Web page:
Around Silverstone in an F1 car (virtually)

What's it like to take on Silverstone in a Formula One car? Now that in-season testing is banned on cost grounds, the only people who will find out are the likes of Mark Webber and Sebastian Vettel, but there is another way to get a taste for one of the world's most famous tracks. At Red Bull's headquarters in Milton Keynes there's a simulator which allows you to feel "every bump, nook and cranny", as team principal Christian Horner puts it – and I had a go yesterday afternoon.

At first, it's not actually that tough. The Renault engine, if anything, feels sluggish as you sit there in a full Formula One chassis, with a 180 degree wraparound view of the new Silverstone track. Then again, it always has been easy to drive off the pace. If you boot the throttle too much in the lower gears, you can spin as if you were on ice, but actually maintaining a semblance of control isn't difficult. The difficulty arises when you try to go quickly, and that's when you get a fresh appreciation of the talent levels of all 24 drivers on the grid.

In your semi-supine position what's really tricky is seeing all the kerbs, especially once you've threaded the needle through Copse in sixth gear, at around 150 mph. Inside the cockpit you don't feel the angles adopted by the "tub" in which you are seated as much as spectators do, but come the super-fast Becketts, Maggotts, Chapel curves, spotting the kerbs at such low level requires the concentration of a heart surgeon. Wow, what's it doing over there?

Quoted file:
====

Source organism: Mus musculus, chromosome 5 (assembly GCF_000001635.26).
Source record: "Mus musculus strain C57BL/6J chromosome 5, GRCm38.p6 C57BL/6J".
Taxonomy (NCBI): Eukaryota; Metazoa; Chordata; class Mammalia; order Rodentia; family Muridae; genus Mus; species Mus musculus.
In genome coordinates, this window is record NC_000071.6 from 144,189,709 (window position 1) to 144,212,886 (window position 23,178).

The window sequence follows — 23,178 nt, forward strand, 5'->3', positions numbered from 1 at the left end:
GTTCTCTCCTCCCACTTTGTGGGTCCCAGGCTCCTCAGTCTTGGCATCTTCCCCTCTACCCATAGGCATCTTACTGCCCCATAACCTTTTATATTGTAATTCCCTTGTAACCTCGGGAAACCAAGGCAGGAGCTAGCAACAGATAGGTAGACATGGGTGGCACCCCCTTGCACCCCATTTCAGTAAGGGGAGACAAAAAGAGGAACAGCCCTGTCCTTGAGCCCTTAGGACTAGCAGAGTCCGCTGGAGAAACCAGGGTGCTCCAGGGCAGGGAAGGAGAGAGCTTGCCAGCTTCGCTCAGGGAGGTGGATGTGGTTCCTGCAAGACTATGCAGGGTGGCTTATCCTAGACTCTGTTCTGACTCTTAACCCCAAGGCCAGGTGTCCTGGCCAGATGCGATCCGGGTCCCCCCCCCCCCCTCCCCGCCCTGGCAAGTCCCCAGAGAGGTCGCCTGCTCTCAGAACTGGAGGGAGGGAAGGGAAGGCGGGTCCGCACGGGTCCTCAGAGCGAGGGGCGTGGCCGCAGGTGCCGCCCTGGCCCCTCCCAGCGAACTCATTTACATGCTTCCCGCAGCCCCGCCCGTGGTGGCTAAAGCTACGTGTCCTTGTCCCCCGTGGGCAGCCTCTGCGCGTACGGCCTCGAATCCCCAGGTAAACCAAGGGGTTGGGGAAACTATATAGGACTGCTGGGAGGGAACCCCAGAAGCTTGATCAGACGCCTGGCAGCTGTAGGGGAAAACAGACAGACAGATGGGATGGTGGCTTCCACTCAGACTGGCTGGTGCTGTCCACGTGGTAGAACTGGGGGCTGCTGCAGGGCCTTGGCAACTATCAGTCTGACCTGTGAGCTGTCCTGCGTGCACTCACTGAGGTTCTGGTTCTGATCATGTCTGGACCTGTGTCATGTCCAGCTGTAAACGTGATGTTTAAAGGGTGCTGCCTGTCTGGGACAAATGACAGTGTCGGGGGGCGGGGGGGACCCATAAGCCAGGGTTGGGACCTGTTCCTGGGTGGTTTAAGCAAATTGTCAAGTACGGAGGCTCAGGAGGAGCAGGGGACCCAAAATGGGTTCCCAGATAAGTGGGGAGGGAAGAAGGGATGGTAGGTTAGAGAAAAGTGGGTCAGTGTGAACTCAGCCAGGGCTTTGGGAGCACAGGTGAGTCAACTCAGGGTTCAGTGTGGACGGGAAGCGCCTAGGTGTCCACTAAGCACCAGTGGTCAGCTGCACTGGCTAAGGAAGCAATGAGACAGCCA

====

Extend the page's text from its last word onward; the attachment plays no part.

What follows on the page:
The harder you push, the easier it is to run on to the grass, but at least you complete your five laps without a spin. And you are, of course, hooked. Especially when Mark Webber jumps in and annihilates your lap time by an embarrassing margin.

It's not just for fun, though. This is how the test drivers are kept busy since they can't run on the real tracks any more between March and November. Instead they rack up thousands of virtual miles in the high-tech simulators.

This helps the team make changes during the season. "In Valencia recently, Mark [Webber] and Seb [Vettel] had the biggest difference in the set-up of their chassis that they've had for a long while," Horner revealed. "Mark went for a slightly stiffer set-up, whereas Seb preferred his car softer.

"Mark's set up was a little bit quicker, a bit harder to drive and a bit harder on tyres," Horner said. "That helped us formulate our set-up for qualifying on Saturday."

The computerised software and hardware which faithfully duplicates the effects of roll, pitch and yaw is the new means by which teams develop their cars, and even by which they quantify new drivers. You can't let test driver Daniel Ricciardo loose in a real car to check him out against the likes of Webber and Vettel? Chuck him in the simulator.

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